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One of those far away places, though not too far to bike to, the destination, as it turned out (an urban bike ride usually revealing a flexible plan), of our maiden voyage on the rebuilt and reconfigured Raleigh, with Ryan riding co-pilot on his Handsome bike (a make, not necessarily an adjective), was Nick’s Coney Island, in the Hawthorne District. In the pic right, you can see Frank’s portrait framed, the original Nick, before he sold the place and the new owners built Nick’s into a somewhat sophisticated gentleman’s Coney Island, wearing a Nick’s shirt with a Coney Island Dog on it, above Ryan and me sitting at a refurbished booth with pints drawn to celebrate the renewed bike. Frank was a stout and diehard Yankee fan. I don’t know what Frank thought of bicycles or even if he was ever on one, but I knew him as a kind of blue-collar gentleman when he was doing duty tending bar and waiting tables at Nick’s, his royal red Cadillac parked at the curb outside the door.

Bicycle and urban are easily defined. Urbanity might get a little muffled in the noise of orbs and urbs (the city is surely a verb), but what of sophisticated and gentleman? Now we are in deep waters. And what is a bicycle as political semiotic as signified by Roland Barthes? The bicycle is a Beckett motif, his characters hardly sophisticated or gentlemen and often located well beyond orb or urb. What on a bike is a sophist, or a fallen gentleman? Benjamin Franklin walked, so did Thoreau. Franklin might have invented the bicycle but wasn’t in enough of a hurry, while Thoreau might have associated the bicycle as a product of the same forces that built the railroad, the unforgiving lineal track that prevented one from wandering.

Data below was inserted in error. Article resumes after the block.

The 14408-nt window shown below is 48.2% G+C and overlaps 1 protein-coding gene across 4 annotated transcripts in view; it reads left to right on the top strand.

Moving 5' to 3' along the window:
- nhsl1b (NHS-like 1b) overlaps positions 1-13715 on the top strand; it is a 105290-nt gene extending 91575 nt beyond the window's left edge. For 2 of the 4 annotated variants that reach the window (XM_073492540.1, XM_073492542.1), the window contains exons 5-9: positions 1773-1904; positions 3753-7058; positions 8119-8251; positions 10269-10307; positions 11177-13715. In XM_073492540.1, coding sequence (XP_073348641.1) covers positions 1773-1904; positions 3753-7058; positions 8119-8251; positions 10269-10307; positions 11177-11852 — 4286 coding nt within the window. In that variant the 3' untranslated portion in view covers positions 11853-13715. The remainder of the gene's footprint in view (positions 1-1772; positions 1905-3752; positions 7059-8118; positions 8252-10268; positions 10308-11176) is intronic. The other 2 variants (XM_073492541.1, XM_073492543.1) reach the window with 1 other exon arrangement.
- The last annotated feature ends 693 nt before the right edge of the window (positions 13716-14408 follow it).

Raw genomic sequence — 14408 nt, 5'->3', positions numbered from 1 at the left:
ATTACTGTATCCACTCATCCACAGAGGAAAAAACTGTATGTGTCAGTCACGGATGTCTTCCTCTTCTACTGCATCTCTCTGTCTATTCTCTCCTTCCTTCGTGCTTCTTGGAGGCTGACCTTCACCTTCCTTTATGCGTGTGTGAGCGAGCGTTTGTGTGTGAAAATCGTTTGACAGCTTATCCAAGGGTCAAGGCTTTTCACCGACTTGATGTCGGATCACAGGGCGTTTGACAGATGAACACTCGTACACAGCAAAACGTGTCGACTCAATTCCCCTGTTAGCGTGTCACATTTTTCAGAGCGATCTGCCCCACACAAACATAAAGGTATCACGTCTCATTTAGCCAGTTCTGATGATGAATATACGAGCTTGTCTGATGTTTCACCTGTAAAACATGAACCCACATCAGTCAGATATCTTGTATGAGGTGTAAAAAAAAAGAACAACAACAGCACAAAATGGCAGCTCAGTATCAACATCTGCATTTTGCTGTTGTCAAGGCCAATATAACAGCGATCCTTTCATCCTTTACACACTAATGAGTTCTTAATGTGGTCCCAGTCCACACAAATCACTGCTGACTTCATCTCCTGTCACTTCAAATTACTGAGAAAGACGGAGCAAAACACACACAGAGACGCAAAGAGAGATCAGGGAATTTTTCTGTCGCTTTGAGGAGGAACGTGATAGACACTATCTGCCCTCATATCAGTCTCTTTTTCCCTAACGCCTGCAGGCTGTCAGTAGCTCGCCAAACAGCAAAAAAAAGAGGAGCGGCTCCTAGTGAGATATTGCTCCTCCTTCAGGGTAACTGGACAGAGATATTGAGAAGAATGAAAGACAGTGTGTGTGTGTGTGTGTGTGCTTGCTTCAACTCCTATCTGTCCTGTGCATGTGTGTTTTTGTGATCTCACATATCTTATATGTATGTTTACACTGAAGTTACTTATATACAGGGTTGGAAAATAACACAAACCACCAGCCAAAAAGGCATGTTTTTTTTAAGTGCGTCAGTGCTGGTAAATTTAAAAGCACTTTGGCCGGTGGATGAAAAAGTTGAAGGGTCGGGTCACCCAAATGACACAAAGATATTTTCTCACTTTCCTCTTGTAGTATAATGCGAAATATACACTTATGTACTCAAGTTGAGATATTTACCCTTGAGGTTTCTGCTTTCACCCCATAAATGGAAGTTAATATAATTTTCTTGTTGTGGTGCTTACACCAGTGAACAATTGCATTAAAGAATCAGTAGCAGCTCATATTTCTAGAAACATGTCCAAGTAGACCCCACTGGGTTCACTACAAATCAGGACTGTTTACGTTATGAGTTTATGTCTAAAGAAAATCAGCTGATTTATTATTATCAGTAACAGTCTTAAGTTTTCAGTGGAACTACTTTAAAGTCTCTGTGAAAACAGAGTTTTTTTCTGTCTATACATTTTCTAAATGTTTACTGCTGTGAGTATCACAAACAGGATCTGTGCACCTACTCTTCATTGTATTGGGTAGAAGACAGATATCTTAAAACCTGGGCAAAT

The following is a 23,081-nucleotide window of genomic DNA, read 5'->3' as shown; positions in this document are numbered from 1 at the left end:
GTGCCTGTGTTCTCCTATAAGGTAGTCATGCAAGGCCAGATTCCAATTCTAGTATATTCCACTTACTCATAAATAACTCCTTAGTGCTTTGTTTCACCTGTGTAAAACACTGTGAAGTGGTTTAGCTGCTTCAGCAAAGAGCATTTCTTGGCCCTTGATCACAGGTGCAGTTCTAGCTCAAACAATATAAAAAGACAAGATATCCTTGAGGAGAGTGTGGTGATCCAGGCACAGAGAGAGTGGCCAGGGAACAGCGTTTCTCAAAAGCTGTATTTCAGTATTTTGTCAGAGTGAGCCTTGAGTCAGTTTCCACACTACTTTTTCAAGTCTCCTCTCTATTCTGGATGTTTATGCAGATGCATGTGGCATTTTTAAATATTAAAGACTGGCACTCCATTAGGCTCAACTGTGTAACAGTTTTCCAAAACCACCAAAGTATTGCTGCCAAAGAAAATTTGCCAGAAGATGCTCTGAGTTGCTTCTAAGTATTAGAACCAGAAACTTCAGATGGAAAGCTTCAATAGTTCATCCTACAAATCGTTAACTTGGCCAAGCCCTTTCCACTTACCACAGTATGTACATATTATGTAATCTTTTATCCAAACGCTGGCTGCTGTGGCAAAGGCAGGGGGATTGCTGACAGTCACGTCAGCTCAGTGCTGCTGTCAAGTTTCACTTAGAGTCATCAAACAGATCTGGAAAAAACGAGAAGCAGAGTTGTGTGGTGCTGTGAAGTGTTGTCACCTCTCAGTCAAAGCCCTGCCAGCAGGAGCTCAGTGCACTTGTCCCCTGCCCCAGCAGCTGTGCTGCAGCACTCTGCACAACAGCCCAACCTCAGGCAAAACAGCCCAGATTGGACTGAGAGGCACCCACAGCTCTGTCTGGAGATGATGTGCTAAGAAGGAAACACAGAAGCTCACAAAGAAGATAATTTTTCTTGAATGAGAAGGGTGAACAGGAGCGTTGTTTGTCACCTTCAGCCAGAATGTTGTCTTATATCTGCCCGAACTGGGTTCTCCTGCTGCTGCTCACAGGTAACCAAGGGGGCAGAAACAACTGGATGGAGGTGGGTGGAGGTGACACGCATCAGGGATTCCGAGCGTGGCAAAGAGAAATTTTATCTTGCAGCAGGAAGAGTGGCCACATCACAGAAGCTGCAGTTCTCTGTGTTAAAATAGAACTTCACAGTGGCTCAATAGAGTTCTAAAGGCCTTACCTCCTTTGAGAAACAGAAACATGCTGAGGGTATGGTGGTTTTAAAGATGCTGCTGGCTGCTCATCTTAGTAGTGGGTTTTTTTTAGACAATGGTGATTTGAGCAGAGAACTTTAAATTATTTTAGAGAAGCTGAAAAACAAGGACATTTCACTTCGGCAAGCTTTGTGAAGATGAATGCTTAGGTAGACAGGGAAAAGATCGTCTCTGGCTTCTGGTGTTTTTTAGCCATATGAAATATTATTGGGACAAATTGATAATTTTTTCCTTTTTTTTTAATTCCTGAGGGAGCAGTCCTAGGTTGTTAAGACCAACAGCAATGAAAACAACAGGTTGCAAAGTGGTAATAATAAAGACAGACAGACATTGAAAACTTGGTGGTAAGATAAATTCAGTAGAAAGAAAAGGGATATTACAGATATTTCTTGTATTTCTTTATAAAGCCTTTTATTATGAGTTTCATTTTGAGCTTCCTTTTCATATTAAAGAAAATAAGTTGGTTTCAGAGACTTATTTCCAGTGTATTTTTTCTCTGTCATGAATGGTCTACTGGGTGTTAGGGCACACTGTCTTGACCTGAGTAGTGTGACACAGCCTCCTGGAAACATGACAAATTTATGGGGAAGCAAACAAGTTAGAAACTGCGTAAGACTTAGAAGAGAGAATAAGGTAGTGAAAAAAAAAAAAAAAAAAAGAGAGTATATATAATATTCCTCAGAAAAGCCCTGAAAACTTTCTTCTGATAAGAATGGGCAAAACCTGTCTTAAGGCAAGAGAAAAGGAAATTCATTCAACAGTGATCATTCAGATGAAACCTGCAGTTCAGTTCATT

The further one wanders often the riskier the route. Southeast Belmont Street does not for most of its distance provide for safe bicycle riding space. The Salmon and Taylor Street designated east-west shared roadway encourages a sauntering ride, which is a ride in which one takes the time to muse and wonder, even to wander, and there is no shame in dismounting and walking the bicycle. That is what it might mean in Southeast Portland to ride a bike, to write your own story, not necessarily against the commute, but on the margins of the commute. The sophisticated gentleman urban bicyclist is a marginal man, a reader around a town of text. His destination is never clear. His purpose is opposed to argument. His narrative does not follow conventional route expectations.

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He might make a mistake. I wanted to show Ryan Tabor Space, the coffee house in the old Presbyterian church on the northwest corner of Belmont and 55th. But when we got there, the coffee space was closed. But having already secured the bikes (pic left), we went into the church and sat for a spell where it was cool and restful.